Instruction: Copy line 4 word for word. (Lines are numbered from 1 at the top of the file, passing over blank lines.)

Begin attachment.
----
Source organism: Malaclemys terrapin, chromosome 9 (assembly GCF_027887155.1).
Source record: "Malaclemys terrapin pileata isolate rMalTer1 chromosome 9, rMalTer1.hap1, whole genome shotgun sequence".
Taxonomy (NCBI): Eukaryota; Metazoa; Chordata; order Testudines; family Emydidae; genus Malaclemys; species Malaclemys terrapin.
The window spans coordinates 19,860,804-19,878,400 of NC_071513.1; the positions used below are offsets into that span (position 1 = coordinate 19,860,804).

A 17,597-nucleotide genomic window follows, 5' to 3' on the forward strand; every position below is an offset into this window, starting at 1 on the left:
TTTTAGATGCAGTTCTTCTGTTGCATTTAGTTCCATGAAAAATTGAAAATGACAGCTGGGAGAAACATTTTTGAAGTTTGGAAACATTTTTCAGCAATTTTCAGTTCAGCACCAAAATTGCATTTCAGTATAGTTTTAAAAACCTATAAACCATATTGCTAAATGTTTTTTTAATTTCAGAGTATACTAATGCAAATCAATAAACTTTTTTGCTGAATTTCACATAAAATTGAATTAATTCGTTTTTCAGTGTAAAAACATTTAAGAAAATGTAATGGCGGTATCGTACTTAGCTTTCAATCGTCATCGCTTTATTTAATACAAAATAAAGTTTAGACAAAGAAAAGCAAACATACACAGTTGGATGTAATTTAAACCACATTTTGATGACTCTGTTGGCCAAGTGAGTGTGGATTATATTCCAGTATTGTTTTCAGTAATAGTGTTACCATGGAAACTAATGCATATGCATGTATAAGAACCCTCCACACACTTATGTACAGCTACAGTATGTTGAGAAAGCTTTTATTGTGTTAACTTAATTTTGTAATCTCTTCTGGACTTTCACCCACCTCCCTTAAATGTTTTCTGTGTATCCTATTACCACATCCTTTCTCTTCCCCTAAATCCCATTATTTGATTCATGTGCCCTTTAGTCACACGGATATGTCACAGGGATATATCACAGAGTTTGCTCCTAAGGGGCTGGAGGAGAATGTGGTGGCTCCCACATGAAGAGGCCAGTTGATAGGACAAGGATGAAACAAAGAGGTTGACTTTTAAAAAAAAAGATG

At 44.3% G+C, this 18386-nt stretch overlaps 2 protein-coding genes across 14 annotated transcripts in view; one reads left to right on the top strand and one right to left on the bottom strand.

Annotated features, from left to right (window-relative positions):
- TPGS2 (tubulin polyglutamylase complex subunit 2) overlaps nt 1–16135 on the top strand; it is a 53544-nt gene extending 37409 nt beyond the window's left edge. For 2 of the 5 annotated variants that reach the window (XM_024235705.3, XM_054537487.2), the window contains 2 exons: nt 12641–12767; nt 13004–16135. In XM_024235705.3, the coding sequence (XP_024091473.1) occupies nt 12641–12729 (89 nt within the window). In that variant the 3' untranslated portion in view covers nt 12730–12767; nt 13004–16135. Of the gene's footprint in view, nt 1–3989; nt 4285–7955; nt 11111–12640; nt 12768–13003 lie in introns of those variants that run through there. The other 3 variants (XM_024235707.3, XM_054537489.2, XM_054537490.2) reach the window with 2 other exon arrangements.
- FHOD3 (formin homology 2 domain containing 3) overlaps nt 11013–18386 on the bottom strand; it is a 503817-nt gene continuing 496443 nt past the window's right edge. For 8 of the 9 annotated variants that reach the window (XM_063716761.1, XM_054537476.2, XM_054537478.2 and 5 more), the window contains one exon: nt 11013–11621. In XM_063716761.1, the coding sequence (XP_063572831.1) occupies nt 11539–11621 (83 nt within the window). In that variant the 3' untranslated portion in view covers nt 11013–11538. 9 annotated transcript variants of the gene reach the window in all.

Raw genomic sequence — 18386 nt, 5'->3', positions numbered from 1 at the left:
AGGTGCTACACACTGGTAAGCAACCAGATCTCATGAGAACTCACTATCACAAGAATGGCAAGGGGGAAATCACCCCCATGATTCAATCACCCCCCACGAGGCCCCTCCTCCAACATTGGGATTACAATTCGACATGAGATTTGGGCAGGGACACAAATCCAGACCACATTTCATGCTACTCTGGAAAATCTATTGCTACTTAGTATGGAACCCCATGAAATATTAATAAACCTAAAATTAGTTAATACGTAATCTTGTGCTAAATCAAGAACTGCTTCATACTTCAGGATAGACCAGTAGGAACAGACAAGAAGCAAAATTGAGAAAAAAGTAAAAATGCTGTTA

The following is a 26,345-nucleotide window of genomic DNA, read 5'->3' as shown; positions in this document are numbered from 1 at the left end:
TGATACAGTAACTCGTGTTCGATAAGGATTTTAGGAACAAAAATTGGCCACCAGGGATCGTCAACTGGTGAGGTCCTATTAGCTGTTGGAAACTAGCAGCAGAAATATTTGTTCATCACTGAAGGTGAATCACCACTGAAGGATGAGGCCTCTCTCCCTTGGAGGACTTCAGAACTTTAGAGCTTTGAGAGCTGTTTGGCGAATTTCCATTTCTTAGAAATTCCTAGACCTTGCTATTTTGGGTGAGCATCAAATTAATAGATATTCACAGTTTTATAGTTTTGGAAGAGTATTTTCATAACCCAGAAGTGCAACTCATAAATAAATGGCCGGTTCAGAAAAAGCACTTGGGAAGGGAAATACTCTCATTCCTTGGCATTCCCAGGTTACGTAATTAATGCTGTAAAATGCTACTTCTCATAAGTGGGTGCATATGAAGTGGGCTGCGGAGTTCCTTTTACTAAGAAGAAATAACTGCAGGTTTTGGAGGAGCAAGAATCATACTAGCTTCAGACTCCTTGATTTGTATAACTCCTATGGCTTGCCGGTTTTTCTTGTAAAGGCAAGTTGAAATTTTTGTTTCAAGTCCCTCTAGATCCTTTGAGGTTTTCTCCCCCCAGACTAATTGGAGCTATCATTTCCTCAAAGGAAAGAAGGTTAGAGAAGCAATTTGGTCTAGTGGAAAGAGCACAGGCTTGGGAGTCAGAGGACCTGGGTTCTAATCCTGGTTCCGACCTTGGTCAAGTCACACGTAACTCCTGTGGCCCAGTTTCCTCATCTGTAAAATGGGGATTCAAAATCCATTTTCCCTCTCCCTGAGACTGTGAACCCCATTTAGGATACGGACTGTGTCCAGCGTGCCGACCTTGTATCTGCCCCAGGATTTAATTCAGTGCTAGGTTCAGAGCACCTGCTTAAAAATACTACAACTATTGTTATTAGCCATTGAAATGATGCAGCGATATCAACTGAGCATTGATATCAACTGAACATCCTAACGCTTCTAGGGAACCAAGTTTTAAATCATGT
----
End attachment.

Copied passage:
The window spans coordinates 19,860,804-19,878,400 of NC_071513.1; the positions used below are offsets into that span (position 1 = coordinate 19,860,804).